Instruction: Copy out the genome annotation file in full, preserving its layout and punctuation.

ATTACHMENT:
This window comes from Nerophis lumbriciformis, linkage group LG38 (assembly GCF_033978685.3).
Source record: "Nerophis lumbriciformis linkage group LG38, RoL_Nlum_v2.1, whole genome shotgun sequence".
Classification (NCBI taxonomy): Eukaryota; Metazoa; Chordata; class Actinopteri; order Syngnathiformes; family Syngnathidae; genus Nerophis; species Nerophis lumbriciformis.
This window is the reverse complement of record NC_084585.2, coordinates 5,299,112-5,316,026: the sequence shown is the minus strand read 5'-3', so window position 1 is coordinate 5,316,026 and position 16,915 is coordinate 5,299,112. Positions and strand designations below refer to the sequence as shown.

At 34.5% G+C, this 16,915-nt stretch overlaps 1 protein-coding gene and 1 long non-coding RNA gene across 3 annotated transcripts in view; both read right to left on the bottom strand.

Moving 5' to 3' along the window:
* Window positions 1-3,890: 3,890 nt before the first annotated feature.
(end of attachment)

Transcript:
This window comes from Nerophis lumbriciformis, linkage group LG38 (assembly GCF_033978685.3).
Source record: "Nerophis lumbriciformis linkage group LG38, RoL_Nlum_v2.1, whole genome shotgun sequence".
Classification (NCBI taxonomy): Eukaryota; Metazoa; Chordata; class Actinopteri; order Syngnathiformes; family Syngnathidae; genus Nerophis; species Nerophis lumbriciformis.
This window is the reverse complement of record NC_084585.2, coordinates 5,299,112-5,316,026: the sequence shown is the minus strand read 5'-3', so window position 1 is coordinate 5,316,026 and position 16,915 is coordinate 5,299,112. Positions and strand designations below refer to the sequence as shown.

At 34.5% G+C, this 16,915-nt stretch overlaps 1 protein-coding gene and 1 long non-coding RNA gene across 3 annotated transcripts in view; both read right to left on the bottom strand.

Moving 5' to 3' along the window:
* Window positions 1-3,890: 3,890 nt before the first annotated feature.